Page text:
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Enhanced Gas Recovery Using CO2 Foam Fracturing Fluid in Tight Gas Reservoirs in the Cooper Basin

NICHOLLS, Sophie, QAYYUM, Muhammad, WOODWARD,Callum

Engineering Honours 2015

Australian School of Petroleum

University of Adelaide

Abstract

Hydraulic fracturing is commonly used to stimulate production from tight gas reservoirs. During a hydraulic fracture treatment some of the fracturing fluid will leak-off from the fracture and invade into the reservoir. In tight gas reservoirs the invaded fracturing water may cause damage to reservoir permeability and fracture conductivity. Consequently, the use of water based fracturing fluids in tight gas reservoirs may limit the potential well productivity and result in long
flow-back times.

The Cooper Basin is Australia's primary source of onshore gas production. Water-based hydraulic fracturing fluids have been used in the Cooper Basin since 1968 to stimulate gas wells. The purpose of this study is to determine the applicability of CO2 foams to enhance production and improve flow-back in tight gas reservoirs in the Cooper Basin.

Historically most hydraulic fracture treatments in the Cooper Basin, Australia have used a water based fracturing fluid with a crosslinked gel. There are number of alternatives to water-based fracturing  fluid that could potentially be used to enhance productivity. CO2 foams has been used successfully in tight gas reservoirs in Canada, USA and Europe to reduce the amount of damage to the reservoir permeability and fracture conductivity as well as accelerate the flow-back of the fracturing fluid.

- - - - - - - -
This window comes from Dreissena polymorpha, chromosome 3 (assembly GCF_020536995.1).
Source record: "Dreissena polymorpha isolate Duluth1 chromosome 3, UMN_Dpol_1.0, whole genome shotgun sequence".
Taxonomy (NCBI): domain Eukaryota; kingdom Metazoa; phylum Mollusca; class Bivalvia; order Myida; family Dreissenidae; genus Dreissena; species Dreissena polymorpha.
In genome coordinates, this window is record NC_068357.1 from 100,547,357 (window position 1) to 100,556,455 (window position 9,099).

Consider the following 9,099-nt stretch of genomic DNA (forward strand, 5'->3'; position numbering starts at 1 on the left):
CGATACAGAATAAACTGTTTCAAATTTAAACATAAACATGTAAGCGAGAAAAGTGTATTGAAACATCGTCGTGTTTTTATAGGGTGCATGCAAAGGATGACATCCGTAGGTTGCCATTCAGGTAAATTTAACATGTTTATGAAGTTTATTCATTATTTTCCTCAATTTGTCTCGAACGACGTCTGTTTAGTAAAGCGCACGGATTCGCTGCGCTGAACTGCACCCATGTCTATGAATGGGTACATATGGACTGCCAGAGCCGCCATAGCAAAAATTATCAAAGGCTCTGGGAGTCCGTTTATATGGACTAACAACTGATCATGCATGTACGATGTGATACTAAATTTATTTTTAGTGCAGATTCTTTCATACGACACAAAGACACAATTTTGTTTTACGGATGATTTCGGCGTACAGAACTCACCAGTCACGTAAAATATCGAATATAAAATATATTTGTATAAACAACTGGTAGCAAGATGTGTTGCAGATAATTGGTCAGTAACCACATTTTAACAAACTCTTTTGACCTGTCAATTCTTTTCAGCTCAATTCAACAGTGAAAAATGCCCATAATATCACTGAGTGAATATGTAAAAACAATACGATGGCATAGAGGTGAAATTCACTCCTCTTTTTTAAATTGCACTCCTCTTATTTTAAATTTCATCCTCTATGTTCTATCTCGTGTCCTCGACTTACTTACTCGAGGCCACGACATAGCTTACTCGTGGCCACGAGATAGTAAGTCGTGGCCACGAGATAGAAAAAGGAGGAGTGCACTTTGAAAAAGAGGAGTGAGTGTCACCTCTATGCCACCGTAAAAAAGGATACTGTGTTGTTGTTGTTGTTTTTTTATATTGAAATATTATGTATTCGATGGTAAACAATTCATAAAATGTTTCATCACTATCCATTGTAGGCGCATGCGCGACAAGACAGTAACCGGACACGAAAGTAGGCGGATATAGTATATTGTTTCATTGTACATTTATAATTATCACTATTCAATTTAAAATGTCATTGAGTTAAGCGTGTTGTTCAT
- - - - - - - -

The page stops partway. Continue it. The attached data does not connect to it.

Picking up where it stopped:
The aim of this project was to determine the feasibility of using CO2 foam fracturing  fluid for tight gas reservoirs in the Cooper Basin. To achieve this, issues with water-based fracturing fluids in the Cooper Basin were investigated and previously conducted CO2 fracture treatments were modelled. 3D hydraulic fracture models were built in GOHFER to determine fracture properties including size, proppant distribution and fluid leak-off for two tight wells in the Cooper Basin. IHS WellTest was used to analyse diagnostic fracture injection tests and validate reservoir properties in GOHFER. The fracture results from GOHFER were input in Eclipse to investigate the stimulated production pro les for the fractured well. Sensitivities were run in GOHFER and Eclipse by varying fracture treatment parameters and fracturing fluids to determine the impact these variables had upon fracture properties, well productivity and clean-up volumes.

It was discovered that CO2 foam can be used to increase the fracture length and well productivity in tight gas reservoirs in the Cooper Basin when compared to conventional water-based fracturing  fluids. However, it was observed that the flow-back volume was not improved with the use of CO2 foam; there is uncertainty in this result due to restrictions imposed by the modelling software. From the sensitivity analysis performed the optimum CO2 foam quality, for use in the Cooper Basin is 60-70œ. It can be concluded that CO2 foam is the superior fracture fluid in the Cooper Basin in terms of fracture size and productivity enhancement. However, further work is required to determine whether CO2 foam fracture treatments are the optimal economic choice.

Australian School of Petroleum
THE UNIVERSITY OF ADELAIDE

SA 5005 AUSTRALIA

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